Tamara Schmitz writes:
Combining the operation of a boost regulator and a negative voltage converter can generate a negative supply from a single low-voltage supply. The circuit in Figure 1 shows a standard application circuit for a +20 V supply along with two op amps, two diodes and two capacitors to generate the – 20 V supply. This article will discuss the basic operation of a boost converter to generate a larger positive supply voltage. Equations are derived to determine the minimum inductor value to maintain a safe peak inductor current, and a maximum inductor value to maintain continuous conduction mode (CCM) operation. The article will then discuss the generation of a negative supply and the restrictions of the design.
Simple Circuit to Generate Plus and Minus Supplies Using a Boost Regulator - [Link]
All embedded systems require electric power to operate. Most of the electronic components inside them, including the processors, can operate at a wide range of supply voltage. For example, the operating voltage range for the PIC16F1847 microcontroller is 2 to 5.5 V. But there are certain applications where you need a regulated constant voltage to avoid malfunctioning of the circuit or getting erroneous results. For instance, any application that involves analog-to-digital conversion (ADC) requires a fixed reference voltage to provide accurate digital count for input analog signal. If the reference voltage is not stable, the ADC output is meaningless. Here is my latest dual power supply regulator board that provides constant 3.3V and 5.0V outputs from an unregulated DC input (6.5-10V). It is small in size and can be easily enclosed inside the project box along with a project circuit board. It can also be used to power test circuits on breadboard. The board uses two AMS1117 series fixed voltage regulators and receives input power through a DC wall wart or an external 9V battery.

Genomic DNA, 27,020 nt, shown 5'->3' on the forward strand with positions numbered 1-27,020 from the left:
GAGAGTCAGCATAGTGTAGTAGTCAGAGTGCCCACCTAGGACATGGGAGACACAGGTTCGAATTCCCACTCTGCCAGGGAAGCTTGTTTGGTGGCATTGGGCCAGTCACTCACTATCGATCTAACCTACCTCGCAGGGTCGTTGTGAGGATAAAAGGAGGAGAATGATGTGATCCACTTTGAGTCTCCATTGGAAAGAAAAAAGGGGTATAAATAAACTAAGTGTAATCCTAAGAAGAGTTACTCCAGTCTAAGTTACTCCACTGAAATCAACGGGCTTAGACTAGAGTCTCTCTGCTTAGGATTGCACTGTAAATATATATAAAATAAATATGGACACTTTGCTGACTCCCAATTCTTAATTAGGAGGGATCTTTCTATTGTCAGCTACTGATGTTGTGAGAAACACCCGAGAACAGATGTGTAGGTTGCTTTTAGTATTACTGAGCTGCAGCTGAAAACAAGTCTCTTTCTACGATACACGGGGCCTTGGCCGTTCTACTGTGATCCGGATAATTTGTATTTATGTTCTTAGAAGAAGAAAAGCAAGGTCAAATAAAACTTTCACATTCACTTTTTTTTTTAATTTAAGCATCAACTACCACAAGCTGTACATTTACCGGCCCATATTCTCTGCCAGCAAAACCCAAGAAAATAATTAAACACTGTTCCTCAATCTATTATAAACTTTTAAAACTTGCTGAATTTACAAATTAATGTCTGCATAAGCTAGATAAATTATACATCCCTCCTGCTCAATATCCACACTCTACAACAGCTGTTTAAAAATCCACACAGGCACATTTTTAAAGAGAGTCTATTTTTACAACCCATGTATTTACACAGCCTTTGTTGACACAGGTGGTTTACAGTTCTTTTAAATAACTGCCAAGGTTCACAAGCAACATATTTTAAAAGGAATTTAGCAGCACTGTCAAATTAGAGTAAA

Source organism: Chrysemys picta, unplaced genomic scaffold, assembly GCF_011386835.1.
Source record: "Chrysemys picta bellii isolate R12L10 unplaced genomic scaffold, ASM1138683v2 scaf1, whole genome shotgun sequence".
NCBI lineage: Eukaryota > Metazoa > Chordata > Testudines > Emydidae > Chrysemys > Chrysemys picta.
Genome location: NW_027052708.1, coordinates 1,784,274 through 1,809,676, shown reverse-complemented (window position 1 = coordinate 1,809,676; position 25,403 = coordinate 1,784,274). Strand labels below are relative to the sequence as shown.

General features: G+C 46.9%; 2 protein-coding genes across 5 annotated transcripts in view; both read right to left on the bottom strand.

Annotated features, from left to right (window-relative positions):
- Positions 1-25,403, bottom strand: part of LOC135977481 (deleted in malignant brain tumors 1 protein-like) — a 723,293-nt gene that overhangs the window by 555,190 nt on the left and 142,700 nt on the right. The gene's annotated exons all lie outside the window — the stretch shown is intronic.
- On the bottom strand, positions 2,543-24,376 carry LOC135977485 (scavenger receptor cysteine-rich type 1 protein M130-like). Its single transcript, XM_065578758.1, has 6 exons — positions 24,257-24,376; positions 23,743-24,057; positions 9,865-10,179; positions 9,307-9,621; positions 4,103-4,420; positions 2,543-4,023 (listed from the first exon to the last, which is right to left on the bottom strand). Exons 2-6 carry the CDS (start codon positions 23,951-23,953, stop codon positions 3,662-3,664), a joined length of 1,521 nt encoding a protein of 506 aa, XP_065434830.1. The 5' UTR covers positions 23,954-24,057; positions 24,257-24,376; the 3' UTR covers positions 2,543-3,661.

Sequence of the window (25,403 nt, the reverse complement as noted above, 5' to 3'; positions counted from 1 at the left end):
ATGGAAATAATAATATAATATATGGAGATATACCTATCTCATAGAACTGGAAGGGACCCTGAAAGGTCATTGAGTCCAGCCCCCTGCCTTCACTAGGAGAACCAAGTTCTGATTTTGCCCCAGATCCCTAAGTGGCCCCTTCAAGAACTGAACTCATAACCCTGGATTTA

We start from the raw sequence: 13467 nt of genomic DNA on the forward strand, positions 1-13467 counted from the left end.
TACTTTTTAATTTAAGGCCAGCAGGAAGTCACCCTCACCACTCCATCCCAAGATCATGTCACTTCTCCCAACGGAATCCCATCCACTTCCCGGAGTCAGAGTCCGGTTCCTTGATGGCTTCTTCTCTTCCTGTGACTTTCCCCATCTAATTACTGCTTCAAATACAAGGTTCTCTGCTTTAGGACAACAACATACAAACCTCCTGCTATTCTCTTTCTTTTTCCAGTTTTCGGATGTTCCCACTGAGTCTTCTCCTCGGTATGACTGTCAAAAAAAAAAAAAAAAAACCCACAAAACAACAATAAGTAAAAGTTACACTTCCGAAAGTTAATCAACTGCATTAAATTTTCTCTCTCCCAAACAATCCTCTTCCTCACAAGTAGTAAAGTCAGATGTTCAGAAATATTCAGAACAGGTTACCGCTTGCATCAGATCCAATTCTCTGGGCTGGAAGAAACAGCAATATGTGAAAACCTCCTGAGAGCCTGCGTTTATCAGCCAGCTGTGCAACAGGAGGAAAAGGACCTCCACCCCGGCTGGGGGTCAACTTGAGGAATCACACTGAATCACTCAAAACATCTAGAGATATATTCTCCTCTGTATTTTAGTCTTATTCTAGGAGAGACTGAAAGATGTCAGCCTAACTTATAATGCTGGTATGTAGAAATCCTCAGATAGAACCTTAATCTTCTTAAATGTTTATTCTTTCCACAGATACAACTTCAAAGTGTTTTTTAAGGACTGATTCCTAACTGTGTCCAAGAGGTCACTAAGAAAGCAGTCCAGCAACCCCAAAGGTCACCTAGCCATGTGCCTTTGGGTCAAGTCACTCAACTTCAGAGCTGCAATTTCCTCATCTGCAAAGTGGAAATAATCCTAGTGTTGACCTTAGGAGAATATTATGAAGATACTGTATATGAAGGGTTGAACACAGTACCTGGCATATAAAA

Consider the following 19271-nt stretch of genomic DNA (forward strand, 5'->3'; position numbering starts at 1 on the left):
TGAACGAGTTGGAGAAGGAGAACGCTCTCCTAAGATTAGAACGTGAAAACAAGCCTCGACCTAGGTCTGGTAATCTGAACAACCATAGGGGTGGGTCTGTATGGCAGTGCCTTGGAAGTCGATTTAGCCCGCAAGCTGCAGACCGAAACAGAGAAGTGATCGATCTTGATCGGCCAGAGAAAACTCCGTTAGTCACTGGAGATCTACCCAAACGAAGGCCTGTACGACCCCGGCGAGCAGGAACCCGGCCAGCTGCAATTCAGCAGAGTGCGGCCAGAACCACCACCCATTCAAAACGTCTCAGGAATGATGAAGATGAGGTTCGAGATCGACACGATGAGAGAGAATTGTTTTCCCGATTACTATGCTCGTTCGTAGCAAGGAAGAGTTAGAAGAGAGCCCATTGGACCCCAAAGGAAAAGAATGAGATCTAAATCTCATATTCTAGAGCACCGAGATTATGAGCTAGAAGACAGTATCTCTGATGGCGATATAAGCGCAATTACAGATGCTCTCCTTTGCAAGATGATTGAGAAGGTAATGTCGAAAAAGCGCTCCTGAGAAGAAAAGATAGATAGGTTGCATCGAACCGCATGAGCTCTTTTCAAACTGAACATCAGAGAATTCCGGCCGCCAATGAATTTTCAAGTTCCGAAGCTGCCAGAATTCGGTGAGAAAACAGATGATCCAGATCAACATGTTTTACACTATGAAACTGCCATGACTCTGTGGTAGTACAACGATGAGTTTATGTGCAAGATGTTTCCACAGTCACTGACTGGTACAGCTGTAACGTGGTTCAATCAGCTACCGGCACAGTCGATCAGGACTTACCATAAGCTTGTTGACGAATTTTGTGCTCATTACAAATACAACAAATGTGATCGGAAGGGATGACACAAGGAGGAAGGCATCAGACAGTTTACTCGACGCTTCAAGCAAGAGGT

Multi-purpose dual power supply (5.0V and 3.3V) regulator board - [Link]
Semiconductor memory, card readers, microprocessors, disc drives, piezoelectric devices and digitally based systems
furnish transient loads that a voltage regulator must service. Ideally, regulator output is invariant during a load
transient. In practice, some variation is encountered and becomes problematic if allowable operating voltage tolerances
are exceeded. This mandates testing the regulator and its associated support components to verify desired performance under transient loading conditions. Various methods are employable to generate transient loads, allowing observation of regulator response.
Load Transient Response Testing for Voltage Regulators - [Link]
A Switch Mode Power Supply circuit collection from Linear Technology. It covers 12 basic SMPS circuit categories: Battery, Boost, Buck, Buck-Boost, Flyback, Forward, High Voltage, Multioutput, Off Line, Preregulator, Switched Capacitor and Telecom. [via]
Switching regulator circuit collection - [Link]
The TPS54160 device is a 60-V, 1.5-A, step down regulator with an integrated high-side MOSFET. Current mode control provides simple external compensation and flexible component selection. A low ripple pulse skip mode reduces the no load, regulated output supply current to 116 µA. Using the enable pin, shutdown supply current is reduced to 1.3 µA.
2.5MHz DC/DC converter protect against 65-V transients - [Link]